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Ford to resign as Justice Minister after May election but will stay on as Alliance leader

By Noel McAdam

Published 26/02/2016

David Ford is to stand down as Justice Minister after the Assembly election in May, the Belfast Telegraph can reveal.

After six years in the post, the Alliance Party leader said he would not put his name forward when the new ministries are shared out following the May 5 poll.

And he also disclosed the party may decide not to nominate anyone for the position, which threatens to throw the next Executive into crisis.

It is unlikely that the other parties in the Executive - the DUP, Sinn Fein and SDLP - could agree on anyone within their ranks taking up the Justice portfolio.

One of two other MLAs nominated as a contender for the position, the SDLP's Alban Maginness, is not running for re-election.

And the party of the other candidate, Danny Kennedy of the UUP, is no longer even in the Executive.

Mr Ford said Alliance would await the outcome of two weeks of negotiations on the Executive's new Programme for Government before deciding if it would accept the department again.

He denied it amounted to putting a gun to the other parties' heads and precipitating a potential crisis. "I think it is likely that after six years doing one of the most difficult jobs in the Executive, it would be inappropriate for me to put my name forward to remain as Justice Minister," he said.

Whether the party will qualify for any ministry depends on its performance in the election.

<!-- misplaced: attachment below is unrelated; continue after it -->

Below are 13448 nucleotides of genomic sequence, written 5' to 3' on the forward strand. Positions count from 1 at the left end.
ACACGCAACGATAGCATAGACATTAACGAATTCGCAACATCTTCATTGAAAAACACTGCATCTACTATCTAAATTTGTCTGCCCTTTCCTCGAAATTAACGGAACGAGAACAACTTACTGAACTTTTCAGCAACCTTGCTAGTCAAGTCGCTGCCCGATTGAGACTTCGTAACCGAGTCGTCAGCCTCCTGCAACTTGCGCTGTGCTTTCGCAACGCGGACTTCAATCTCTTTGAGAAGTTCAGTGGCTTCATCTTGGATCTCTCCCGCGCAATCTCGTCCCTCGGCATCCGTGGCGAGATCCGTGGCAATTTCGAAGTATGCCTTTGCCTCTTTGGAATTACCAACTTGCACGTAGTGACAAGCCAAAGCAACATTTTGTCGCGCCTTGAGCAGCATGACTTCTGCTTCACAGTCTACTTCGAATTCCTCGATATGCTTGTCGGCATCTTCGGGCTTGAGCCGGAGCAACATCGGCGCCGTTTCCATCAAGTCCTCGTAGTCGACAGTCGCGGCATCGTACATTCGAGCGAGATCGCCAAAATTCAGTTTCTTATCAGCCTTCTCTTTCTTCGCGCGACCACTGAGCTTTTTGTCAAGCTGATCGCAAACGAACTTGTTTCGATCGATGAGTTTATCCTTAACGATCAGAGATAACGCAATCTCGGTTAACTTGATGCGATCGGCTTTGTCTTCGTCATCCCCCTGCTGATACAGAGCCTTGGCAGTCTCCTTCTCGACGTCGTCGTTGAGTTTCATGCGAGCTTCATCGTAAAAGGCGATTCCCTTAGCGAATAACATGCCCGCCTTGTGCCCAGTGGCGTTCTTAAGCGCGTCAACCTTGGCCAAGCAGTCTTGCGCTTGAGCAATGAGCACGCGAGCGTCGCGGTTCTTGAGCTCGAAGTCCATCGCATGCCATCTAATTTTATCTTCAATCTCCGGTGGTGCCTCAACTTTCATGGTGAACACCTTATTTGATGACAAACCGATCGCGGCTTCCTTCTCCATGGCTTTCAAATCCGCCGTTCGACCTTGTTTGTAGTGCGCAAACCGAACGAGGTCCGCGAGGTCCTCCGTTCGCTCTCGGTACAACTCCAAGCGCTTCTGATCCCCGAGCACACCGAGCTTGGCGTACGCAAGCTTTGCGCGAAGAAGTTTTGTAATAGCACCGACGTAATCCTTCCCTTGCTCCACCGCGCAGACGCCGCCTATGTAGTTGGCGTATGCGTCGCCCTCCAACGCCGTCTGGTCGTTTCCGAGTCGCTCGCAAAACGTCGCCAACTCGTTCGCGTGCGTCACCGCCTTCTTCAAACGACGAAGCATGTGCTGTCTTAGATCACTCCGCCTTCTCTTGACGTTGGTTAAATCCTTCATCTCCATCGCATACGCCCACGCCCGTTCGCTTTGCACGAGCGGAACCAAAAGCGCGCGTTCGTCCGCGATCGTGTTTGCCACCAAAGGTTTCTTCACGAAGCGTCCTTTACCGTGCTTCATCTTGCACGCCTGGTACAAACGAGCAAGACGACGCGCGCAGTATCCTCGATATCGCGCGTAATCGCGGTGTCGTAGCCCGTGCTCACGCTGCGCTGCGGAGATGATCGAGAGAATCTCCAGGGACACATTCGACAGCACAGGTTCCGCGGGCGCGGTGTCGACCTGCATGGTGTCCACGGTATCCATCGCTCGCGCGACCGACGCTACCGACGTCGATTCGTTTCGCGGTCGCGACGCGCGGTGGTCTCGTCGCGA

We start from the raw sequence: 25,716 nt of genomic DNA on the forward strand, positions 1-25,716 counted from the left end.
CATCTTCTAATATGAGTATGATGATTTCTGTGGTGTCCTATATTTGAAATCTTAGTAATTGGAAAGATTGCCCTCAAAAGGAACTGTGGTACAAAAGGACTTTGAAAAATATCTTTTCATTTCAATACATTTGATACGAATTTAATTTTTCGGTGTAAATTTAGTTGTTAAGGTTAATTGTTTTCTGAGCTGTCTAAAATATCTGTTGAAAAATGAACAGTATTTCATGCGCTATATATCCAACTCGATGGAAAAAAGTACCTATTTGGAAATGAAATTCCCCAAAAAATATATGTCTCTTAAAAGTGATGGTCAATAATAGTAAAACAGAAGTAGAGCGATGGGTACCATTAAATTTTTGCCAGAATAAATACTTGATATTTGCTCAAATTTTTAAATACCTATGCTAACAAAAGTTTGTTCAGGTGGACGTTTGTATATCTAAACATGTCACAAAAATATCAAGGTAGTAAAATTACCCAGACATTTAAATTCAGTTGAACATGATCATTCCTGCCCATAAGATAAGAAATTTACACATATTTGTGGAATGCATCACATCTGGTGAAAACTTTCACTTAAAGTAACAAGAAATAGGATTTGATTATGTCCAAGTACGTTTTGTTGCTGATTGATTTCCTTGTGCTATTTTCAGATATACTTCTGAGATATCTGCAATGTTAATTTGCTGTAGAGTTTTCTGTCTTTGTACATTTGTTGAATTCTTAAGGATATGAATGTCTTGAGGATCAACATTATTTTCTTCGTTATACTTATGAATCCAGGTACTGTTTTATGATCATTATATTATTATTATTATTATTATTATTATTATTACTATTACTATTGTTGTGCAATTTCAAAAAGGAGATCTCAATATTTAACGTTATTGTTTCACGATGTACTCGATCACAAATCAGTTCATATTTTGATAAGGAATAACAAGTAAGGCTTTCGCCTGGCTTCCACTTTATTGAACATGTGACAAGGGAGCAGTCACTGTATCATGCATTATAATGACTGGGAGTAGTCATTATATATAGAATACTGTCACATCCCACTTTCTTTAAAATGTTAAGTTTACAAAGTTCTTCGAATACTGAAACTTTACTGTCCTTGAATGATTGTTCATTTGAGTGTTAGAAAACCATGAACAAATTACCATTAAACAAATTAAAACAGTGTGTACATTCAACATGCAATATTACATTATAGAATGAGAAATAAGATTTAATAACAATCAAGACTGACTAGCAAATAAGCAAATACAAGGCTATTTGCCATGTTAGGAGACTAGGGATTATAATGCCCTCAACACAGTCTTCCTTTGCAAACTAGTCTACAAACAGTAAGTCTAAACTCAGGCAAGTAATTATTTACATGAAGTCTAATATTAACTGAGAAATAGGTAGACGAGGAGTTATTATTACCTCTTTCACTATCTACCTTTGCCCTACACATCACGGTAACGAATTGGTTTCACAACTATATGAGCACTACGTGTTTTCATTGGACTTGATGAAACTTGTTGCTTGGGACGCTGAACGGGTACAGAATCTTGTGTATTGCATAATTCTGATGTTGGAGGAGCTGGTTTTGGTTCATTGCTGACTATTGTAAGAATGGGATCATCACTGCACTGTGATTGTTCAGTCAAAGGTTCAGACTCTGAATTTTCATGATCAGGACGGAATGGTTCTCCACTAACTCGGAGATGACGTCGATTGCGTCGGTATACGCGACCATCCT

But with the number of ministries being reduced - along with the amalgamation of departments from 12 to nine - Alliance is likely to be only entitled to one.

If it agrees to accept the Department of Justice upfront, as the current rules allow for, it would be unlikely the party would get another pick.

"If we qualify for a ministry, there is nothing to say that we have to take Justice," Mr Ford explained.

"The big question is whether we are going to get sufficient agreement around the Programme for Government.

"We will wait and see whether we want to continue running Justice or if we want to take over another department."

Mr Ford insisted that while he intended to end his period as the province's first Justice Minister in 38 years, he had no plans to stand down as Alliance Party leader.

He is due to attend his 15th annual party conference as leader next week and intends to lead the party into the May election and beyond.

The veteran South Antrim MLA and Antrim councillor, whose 65th birthday was on Wednesday past, said: "When I became leader I said to the party: 'When you want me to go, there is no need for the men in grey suits - just tell me'.

"The party has not said anything like that."

When he became Justice Minister in 2010 Mr Ford was supported by the DUP, Sinn Fein, Greens and his own party.

There were also nominations from the UUP for Mr Kennedy - who became Regional Development Minister before the party withdrew from the Executive - and Mr Maginness from the SDLP.

After protracted negotiations on the devolution of policing and justice powers to the Assembly, it became apparent that the two biggest Stormont players - Sinn Fein and the DUP - would not agree to anyone from their respective parties taking over the Justice portfolio.

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